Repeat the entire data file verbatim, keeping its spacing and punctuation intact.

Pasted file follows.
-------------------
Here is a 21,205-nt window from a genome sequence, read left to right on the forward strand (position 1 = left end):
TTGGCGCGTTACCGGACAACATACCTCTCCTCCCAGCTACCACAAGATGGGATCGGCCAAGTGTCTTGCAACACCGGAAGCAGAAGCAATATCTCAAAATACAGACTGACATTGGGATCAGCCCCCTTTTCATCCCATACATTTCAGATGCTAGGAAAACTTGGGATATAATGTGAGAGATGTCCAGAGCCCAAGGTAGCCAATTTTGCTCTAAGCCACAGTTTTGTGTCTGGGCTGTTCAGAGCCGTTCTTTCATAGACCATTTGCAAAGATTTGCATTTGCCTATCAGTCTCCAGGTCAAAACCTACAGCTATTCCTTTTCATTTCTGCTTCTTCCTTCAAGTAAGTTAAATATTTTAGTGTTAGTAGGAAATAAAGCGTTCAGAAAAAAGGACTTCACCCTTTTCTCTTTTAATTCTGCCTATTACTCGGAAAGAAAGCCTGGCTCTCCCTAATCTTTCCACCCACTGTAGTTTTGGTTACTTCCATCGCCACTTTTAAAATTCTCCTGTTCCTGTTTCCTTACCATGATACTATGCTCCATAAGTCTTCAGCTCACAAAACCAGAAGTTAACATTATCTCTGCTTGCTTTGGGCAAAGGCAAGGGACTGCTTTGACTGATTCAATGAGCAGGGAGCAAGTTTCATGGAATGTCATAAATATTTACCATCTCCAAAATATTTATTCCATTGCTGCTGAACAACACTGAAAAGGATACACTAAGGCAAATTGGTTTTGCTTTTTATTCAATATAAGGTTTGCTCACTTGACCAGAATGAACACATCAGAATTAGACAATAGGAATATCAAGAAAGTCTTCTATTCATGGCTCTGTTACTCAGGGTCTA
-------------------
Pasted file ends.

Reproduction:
Here is a 21,205-nt window from a genome sequence, read left to right on the forward strand (position 1 = left end):
TTGGCGCGTTACCGGACAACATACCTCTCCTCCCAGCTACCACAAGATGGGATCGGCCAAGTGTCTTGCAACACCGGAAGCAGAAGCAATATCTCAAAATACAGACTGACATTGGGATCAGCCCCCTTTTCATCCCATACATTTCAGATGCTAGGAAAACTTGGGATATAATGTGAGAGATGTCCAGAGCCCAAGGTAGCCAATTTTGCTCTAAGCCACAGTTTTGTGTCTGGGCTGTTCAGAGCCGTTCTTTCATAGACCATTTGCAAAGATTTGCATTTGCCTATCAGTCTCCAGGTCAAAACCTACAGCTATTCCTTTTCATTTCTGCTTCTTCCTTCAAGTAAGTTAAATATTTTAGTGTTAGTAGGAAATAAAGCGTTCAGAAAAAAGGACTTCACCCTTTTCTCTTTTAATTCTGCCTATTACTCGGAAAGAAAGCCTGGCTCTCCCTAATCTTTCCACCCACTGTAGTTTTGGTTACTTCCATCGCCACTTTTAAAATTCTCCTGTTCCTGTTTCCTTACCATGATACTATGCTCCATAAGTCTTCAGCTCACAAAACCAGAAGTTAACATTATCTCTGCTTGCTTTGGGCAAAGGCAAGGGACTGCTTTGACTGATTCAATGAGCAGGGAGCAAGTTTCATGGAATGTCATAAATATTTACCATCTCCAAAATATTTATTCCATTGCTGCTGAACAACACTGAAAAGGATACACTAAGGCAAATTGGTTTTGCTTTTTATTCAATATAAGGTTTGCTCACTTGACCAGAATGAACACATCAGAATTAGACAATAGGAATATCAAGAAAGTCTTCTATTCATGGCTCTGTTACTCAGGGTCTA